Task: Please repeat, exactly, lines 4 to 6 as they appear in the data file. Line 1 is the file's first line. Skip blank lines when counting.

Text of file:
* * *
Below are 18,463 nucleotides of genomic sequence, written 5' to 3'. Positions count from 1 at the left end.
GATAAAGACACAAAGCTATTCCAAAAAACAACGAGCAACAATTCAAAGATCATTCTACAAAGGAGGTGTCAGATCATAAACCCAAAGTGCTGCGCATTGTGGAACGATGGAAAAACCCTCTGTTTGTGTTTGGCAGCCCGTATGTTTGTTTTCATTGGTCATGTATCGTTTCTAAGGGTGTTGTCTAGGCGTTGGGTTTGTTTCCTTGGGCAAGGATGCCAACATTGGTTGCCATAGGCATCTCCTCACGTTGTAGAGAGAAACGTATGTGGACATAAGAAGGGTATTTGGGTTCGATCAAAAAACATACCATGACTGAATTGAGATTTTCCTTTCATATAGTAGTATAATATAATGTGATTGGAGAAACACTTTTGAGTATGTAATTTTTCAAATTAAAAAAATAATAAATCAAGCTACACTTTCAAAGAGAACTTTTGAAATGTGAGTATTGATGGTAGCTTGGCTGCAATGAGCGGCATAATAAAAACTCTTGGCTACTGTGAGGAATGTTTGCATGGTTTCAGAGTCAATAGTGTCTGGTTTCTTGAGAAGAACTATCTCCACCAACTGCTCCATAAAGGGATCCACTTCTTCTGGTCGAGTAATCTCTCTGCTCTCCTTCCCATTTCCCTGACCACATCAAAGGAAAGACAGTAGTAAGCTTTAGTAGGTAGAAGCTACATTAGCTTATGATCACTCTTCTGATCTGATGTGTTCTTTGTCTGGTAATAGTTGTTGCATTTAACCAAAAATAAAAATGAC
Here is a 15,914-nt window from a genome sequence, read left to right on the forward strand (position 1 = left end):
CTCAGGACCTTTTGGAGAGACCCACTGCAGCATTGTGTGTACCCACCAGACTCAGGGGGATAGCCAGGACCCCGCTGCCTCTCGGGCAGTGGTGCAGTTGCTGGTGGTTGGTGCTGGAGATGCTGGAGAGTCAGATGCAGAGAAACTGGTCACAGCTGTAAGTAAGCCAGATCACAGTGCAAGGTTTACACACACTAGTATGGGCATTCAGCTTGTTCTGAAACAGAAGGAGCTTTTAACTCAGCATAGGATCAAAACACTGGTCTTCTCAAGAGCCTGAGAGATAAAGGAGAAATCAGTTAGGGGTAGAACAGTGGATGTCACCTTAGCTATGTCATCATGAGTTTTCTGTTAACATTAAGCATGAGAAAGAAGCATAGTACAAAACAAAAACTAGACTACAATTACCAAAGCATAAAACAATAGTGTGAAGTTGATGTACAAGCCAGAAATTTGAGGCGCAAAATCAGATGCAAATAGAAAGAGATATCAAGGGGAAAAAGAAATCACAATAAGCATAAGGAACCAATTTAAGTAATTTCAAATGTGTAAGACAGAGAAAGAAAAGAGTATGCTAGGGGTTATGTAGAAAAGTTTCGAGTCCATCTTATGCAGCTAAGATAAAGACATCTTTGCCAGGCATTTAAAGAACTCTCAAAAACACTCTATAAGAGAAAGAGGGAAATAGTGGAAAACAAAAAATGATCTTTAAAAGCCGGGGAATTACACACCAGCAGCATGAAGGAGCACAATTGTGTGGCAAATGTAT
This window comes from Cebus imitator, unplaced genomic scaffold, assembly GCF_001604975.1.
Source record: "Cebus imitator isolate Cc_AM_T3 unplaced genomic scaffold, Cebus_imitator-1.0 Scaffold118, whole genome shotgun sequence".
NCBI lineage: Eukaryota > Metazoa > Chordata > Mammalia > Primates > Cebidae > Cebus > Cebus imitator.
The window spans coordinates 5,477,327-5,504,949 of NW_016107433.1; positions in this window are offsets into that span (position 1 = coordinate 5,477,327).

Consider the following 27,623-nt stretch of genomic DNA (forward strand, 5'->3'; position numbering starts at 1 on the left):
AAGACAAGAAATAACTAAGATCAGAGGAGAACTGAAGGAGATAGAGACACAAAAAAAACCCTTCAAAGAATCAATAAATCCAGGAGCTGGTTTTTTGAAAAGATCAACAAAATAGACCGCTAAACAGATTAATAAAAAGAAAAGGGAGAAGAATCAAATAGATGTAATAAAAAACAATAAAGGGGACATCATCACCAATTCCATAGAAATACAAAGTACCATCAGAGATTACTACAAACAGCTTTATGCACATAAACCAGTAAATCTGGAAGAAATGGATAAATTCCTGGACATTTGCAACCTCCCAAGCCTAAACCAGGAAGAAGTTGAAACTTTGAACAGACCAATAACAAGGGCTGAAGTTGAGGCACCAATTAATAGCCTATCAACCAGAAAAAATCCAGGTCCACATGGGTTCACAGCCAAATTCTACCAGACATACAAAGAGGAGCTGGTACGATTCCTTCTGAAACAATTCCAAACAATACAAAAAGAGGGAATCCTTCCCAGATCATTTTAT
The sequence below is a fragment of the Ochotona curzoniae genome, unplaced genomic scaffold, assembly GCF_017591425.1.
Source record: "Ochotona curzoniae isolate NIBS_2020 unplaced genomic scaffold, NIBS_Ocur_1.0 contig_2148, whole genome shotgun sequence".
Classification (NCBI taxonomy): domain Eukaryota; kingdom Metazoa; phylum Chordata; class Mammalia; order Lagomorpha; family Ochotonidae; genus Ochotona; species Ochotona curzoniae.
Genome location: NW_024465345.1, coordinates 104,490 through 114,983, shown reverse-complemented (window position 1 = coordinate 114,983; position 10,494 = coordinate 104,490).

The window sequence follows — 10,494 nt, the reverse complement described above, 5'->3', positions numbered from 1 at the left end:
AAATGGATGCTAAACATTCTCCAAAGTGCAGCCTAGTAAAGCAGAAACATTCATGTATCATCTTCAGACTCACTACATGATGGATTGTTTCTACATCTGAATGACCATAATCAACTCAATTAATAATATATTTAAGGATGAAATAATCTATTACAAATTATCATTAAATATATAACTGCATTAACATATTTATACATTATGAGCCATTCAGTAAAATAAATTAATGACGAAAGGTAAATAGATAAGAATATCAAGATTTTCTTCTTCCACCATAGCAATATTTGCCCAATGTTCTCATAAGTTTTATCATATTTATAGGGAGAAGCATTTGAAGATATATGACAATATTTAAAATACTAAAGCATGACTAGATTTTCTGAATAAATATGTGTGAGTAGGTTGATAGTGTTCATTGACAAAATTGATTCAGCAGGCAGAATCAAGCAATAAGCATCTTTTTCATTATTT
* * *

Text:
CTCAGGACCTTTTGGAGAGACCCACTGCAGCATTGTGTGTACCCACCAGACTCAGGGGGATAGCCAGGACCCCGCTGCCTCTCGGGCAGTGGTGCAGTTGCTGGTGGTTGGTGCTGGAGATGCTGGAGAGTCAGATGCAGAGAAACTGGTCACAGCTGTAAGTAAGCCAGATCACAGTGCAAGGTTTACACACACTAGTATGGGCATTCAGCTTGTTCTGAAACAGAAGGAGCTTTTAACTCAGCATAGGATCAAAACACTGGTCTTCTCAAGAGCCTGAGAGATAAAGGAGAAATCAGTTAGGGGTAGAACAGTGGATGTCACCTTAGCTATGTCATCATGAGTTTTCTGTTAACATTAAGCATGAGAAAGAAGCATAGTACAAAACAAAAACTAGACTACAATTACCAAAGCATAAAACAATAGTGTGAAGTTGATGTACAAGCCAGAAATTTGAGGCGCAAAATCAGATGCAAATAGAAAGAGATATCAAGGGGAAAAAGAAATCACAATAAGCATAAGGAACCAATTTAAGTAATTTCAAATGTGTAAGACAGAGAAAGAAAAGAGTATGCTAGGGGTTATGTAGAAAAGTTTCGAGTCCATCTTATGCAGCTAAGATAAAGACATCTTTGCCAGGCATTTAAAGAACTCTCAAAAACACTCTATAAGAGAAAGAGGGAAATAGTGGAAAACAAAAAATGATCTTTAAAAGCCGGGGAATTACACACCAGCAGCATGAAGGAGCACAATTGTGTGGCAAATGTAT
This window comes from Cebus imitator, unplaced genomic scaffold, assembly GCF_001604975.1.
Source record: "Cebus imitator isolate Cc_AM_T3 unplaced genomic scaffold, Cebus_imitator-1.0 Scaffold118, whole genome shotgun sequence".